Aside from a quick trip to Angola, President Jacob Zuma’s most important official foreign mission so far will be the current one to Brazil. It will be a step up for the newly elevated Zuma to meet the rising star of the modern world, President Lula, and they will not be short of things to talk about.
Zuma’s trip is aimed at “cementing ties” between two countries whose common problems – from the economic, to the diplomatic, to the political – are increasingly, almost bizarrely, similar.
Both countries are run by leaders whose main political headache is to satisfy leftwingers within their ruling alliances while maintaining real-world economic policies. Both countries have to deal with high levels of poverty but generally growing economies amid enormous diversity of income levels. Both are sufficiently integrated into world economics to have been hurt by the recent economic downturn, but not devastated by it. Both have to deal with tricky diplomatic manoeuvring on their doorsteps, Brazil with Venezuela and SA with Zimbabwe.
Yet clearly the trip, as his first major foreign venture, is more significant for Zuma than it is for Brazil’s president, Luiz Inácio Lula da Silva. The position of Lula (as he is widely known) along with the position of Brazil’s in the pantheon of important emerging nations is without question. The position of SA is less emphatic, even as a regional power.
Some smoothing of potential diplomatic ruffles will also be important for the two leaders, with SA a trifle on edge about being excluded from the “BRIC” notion, the countries designated as the most important of the new generation. Yet this is more than compensated for by the emergence of the G20 group, of which both SA and Brazil are part, as the key negotiating forum in global affairs. The position of Brazil was illustrated by US President Barak Obama’s unscripted response to seeing Lula at the G20 summit in London.“That’s my man right there …the most popular politician on earth.” What Obama said on meeting Zuma was not recorded, but it seems more likely to have been polite rather than enthusiastic.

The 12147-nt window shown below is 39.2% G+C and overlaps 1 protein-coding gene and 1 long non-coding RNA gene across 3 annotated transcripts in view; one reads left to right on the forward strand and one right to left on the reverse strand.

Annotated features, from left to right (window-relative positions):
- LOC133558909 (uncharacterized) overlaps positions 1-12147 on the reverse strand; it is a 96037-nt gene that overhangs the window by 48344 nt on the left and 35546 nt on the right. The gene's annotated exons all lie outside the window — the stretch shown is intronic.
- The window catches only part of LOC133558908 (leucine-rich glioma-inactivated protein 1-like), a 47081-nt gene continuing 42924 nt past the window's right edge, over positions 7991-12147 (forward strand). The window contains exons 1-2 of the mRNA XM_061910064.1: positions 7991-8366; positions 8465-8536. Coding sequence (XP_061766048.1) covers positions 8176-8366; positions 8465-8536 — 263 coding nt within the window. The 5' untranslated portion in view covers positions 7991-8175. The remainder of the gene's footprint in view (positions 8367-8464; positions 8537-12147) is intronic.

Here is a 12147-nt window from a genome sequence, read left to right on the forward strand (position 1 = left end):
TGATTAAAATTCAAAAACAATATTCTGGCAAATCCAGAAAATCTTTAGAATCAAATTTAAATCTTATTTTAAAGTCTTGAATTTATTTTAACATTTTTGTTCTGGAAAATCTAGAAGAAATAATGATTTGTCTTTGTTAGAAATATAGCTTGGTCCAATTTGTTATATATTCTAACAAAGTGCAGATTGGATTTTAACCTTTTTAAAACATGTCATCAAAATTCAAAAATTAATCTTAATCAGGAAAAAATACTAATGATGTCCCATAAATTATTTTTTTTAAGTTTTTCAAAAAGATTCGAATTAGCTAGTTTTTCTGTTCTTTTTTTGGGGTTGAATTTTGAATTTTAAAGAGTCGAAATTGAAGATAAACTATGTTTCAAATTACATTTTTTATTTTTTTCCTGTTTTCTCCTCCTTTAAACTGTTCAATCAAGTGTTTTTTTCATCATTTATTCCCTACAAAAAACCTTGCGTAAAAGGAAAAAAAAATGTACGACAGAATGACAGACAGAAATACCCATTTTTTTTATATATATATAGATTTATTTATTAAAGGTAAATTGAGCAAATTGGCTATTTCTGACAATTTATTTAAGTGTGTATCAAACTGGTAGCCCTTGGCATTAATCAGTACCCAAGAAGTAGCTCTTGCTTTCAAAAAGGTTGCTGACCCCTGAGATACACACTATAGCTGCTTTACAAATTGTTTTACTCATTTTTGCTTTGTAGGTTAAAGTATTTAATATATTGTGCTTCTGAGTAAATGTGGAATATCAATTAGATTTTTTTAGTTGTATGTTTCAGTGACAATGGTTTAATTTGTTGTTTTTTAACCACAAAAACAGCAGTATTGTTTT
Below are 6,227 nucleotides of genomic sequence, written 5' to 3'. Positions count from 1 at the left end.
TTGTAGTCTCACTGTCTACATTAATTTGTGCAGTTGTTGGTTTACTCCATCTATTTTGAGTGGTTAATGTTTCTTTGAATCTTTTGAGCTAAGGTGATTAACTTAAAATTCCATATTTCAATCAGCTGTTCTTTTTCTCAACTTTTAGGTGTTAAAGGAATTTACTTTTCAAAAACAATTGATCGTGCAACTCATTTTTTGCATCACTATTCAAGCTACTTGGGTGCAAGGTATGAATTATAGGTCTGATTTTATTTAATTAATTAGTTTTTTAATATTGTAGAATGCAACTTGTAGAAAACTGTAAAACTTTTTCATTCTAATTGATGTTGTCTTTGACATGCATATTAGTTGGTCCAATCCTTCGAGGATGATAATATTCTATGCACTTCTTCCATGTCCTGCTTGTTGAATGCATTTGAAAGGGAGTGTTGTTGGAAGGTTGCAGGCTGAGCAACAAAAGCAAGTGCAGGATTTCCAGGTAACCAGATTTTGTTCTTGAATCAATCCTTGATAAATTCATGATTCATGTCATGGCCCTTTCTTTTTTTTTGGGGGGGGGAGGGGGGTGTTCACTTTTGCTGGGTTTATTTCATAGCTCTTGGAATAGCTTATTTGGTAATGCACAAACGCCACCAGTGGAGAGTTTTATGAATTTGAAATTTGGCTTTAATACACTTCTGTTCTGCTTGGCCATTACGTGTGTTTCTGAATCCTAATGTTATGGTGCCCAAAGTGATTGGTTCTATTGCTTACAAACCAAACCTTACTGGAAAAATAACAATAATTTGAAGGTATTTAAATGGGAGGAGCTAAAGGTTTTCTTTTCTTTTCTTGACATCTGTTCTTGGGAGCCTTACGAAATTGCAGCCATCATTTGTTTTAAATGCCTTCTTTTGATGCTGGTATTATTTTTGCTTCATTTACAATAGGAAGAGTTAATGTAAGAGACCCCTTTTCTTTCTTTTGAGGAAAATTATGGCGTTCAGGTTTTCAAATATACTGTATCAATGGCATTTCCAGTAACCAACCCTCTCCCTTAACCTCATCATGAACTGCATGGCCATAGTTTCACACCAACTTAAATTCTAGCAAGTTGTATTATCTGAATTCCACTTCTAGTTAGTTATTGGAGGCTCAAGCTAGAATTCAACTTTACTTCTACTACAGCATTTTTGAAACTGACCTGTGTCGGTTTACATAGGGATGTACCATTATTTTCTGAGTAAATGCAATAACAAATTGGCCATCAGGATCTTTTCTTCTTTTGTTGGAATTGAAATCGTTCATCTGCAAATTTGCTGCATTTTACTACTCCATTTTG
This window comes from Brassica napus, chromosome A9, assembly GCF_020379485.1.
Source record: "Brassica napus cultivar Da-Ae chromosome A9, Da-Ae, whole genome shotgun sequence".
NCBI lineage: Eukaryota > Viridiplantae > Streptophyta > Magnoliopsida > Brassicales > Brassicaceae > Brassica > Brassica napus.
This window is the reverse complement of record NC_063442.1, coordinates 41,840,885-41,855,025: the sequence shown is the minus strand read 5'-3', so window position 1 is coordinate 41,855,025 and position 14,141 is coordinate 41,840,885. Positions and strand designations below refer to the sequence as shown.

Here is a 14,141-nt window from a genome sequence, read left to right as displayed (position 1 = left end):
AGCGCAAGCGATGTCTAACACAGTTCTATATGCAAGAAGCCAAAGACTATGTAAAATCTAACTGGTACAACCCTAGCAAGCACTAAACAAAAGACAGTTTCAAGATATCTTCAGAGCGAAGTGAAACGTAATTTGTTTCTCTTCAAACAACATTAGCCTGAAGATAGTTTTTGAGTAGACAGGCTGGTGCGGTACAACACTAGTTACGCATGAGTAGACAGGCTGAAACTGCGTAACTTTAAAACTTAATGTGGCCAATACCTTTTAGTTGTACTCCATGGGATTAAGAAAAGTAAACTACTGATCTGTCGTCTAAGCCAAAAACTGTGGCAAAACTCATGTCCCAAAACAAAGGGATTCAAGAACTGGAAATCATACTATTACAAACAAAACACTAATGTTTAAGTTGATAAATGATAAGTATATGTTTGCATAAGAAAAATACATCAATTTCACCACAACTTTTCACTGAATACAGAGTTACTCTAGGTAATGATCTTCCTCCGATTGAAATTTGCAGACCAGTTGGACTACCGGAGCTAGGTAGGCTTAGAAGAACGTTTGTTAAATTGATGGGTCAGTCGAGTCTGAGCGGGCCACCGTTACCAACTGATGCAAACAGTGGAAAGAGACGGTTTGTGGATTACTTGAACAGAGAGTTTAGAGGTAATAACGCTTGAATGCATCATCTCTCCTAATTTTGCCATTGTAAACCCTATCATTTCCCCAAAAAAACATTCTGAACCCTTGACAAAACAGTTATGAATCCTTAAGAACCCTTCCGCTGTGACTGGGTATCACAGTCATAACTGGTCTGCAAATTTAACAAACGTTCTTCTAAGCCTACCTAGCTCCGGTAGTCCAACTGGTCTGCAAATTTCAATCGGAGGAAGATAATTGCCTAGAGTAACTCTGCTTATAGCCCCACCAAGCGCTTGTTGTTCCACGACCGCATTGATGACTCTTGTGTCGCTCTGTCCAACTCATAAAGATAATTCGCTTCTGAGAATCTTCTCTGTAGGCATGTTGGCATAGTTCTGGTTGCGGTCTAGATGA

The G20 is specifically on the agenda for discussion, along with the UN General Assembly and the Africa-South America Summit. The trip will also re-launch the SA-Brazil Joint Commission as a vehicle for servicing bilateral relations, investment promotion, and include a general exchange of ideas on poverty, unemployment, and social challenges. Presumably sport, with SA handing over the Soccer World Cup batton to Brazil, will not go unmentioned, although they might skirt around the issue of the performance of Brazilian coach of SA’s national team.
The agenda illustrates Lula’s strong sense of Brazilian Africaness. On receiving former President Thabo Mbeki five years ago, Lula acknowledged “Brazil’s historic debt to Africa”, a reference to the four million black slaves who were taken there by the Portuguese. Lula famously blamed the current economic crisis on “white people with blue-eyes,” people “who before the crisis appeared to know everything, but are now showing that they know nothing.”
Zuma will be accompanied by the Ministers of International Relations Maite Nkoana-Mashabane, Sport and Recreation Reverend Makensi Stofile and Trade and Industry Rob Davies.
By Tim Cohen
Read The Daily Maverick article on President Lula here.
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